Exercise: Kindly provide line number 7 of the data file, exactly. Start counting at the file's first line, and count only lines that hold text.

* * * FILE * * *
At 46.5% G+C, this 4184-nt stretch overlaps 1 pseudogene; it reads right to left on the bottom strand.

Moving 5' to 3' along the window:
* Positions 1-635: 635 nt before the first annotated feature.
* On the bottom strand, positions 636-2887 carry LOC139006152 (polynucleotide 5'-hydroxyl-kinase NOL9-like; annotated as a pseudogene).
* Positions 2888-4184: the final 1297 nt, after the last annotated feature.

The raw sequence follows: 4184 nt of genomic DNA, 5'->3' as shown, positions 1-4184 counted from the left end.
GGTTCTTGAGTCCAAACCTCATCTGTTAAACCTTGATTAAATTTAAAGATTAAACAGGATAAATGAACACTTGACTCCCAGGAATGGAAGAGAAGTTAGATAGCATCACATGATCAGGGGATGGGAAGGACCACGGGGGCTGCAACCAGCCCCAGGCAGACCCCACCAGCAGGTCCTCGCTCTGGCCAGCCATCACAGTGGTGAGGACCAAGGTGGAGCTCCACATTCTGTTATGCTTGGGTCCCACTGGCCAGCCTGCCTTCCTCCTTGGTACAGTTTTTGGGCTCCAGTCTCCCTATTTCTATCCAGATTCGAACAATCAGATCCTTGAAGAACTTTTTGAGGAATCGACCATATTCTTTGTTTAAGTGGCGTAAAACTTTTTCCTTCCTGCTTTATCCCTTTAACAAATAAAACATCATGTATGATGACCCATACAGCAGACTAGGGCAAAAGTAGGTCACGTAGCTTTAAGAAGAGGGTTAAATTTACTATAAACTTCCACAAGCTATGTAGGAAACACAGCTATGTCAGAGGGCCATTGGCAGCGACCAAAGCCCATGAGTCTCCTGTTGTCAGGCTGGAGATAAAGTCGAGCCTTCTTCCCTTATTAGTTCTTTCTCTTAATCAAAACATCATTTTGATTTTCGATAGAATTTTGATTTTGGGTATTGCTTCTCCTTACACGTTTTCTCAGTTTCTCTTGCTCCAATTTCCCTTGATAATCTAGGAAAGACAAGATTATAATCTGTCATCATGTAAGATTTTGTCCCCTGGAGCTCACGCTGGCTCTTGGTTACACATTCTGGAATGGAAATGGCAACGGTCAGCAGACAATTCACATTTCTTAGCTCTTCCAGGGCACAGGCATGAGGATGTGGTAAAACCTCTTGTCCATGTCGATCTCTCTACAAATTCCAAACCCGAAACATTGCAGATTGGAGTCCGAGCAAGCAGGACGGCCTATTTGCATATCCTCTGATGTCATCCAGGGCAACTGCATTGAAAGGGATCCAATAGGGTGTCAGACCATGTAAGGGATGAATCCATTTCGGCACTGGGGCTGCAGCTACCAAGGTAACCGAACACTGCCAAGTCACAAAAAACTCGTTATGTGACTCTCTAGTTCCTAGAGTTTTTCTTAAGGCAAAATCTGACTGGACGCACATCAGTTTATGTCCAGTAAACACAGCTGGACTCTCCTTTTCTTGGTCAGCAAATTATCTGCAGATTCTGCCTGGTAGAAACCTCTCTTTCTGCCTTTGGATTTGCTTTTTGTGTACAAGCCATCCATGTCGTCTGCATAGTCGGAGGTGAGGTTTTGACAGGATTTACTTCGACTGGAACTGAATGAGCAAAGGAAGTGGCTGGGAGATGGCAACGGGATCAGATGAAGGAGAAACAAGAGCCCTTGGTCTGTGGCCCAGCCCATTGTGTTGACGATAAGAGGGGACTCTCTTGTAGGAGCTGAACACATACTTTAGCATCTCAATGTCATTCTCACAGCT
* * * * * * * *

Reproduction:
GGTTCTTGAGTCCAAACCTCATCTGTTAAACCTTGATTAAATTTAAAGATTAAACAGGATAAATGAACACTTGACTCCCAGGAATGGAAGAGAAGTTAGATAGCATCACATGATCAGGGGATGGGAAGGACCACGGGGGCTGCAACCAGCCCCAGGCAGACCCCACCAGCAGGTCCTCGCTCTGGCCAGCCATCACAGTGGTGAGGACCAAGGTGGAGCTCCACATTCTGTTATGCTTGGGTCCCACTGGCCAGCCTGCCTTCCTCCTTGGTACAGTTTTTGGGCTCCAGTCTCCCTATTTCTATCCAGATTCGAACAATCAGATCCTTGAAGAACTTTTTGAGGAATCGACCATATTCTTTGTTTAAGTGGCGTAAAACTTTTTCCTTCCTGCTTTATCCCTTTAACAAATAAAACATCATGTATGATGACCCATACAGCAGACTAGGGCAAAAGTAGGTCACGTAGCTTTAAGAAGAGGGTTAAATTTACTATAAACTTCCACAAGCTATGTAGGAAACACAGCTATGTCAGAGGGCCATTGGCAGCGACCAAAGCCCATGAGTCTCCTGTTGTCAGGCTGGAGATAAAGTCGAGCCTTCTTCCCTTATTAGTTCTTTCTCTTAATCAAAACATCATTTTGATTTTCGATAGAATTTTGATTTTGGGTATTGCTTCTCCTTACACGTTTTCTCAGTTTCTCTTGCTCCAATTTCCCTTGATAATCTAGGAAAGACAAGATTATAATCTGTCATCATGTAAGATTTTGTCCCCTGGAGCTCACGCTGGCTCTTGGTTACACATTCTGGAATGGAAATGGCAACGGTCAGCAGACAATTCACATTTCTTAGCTCTTCCAGGGCACAGGCATGAGGATGTGGTAAAACCTCTTGTCCATGTCGATCTCTCTACAAATTCCAAACCCGAAACATTGCAGATTGGAGTCCGAGCAAGCAGGACGGCCTATTTGCATATCCTCTGATGTCATCCAGGGCAACTGCATTGAAAGGGATCCAATAGGGTGTCAGACCATGTAAGGGATGAATCCATTTCGGCACTGGGGCTGCAGCTACCAAGGTAACCGAACACTGCCAAGTCACAAAAAACTCGTTATGTGACTCTCTAGTTCCTAGAGTTTTTCTTAAGGCAAAATCTGACTGGACGCACATCAGTTTATGTCCAGTAAACACAGCTGGACTCTCCTTTTCTTGGTCAGCAAATTATCTGCAGATTCTGCCTGGTAGAAACCTCTCTTTCTGCCTTTGGATTTGCTTTTTGTGTACAAGCCATCCATGTCGTCTGCATAGTCGGAGGTGAGGTTTTGACAGGATTTACTTCGACTGGAACTGAATGAGCAAAGGAAGTGGCTGGGAGATGGCAACGGGATCAGATGAAGGAGAAACAAGAGCCCTTGGTCTGTGGCCCAGCCCATTGTGTTGACGATAAGAGGGGACTCTCTTGTAGGAGCTGAACACATACTTTAGCATCTCAATGTCATTCTCACAGCT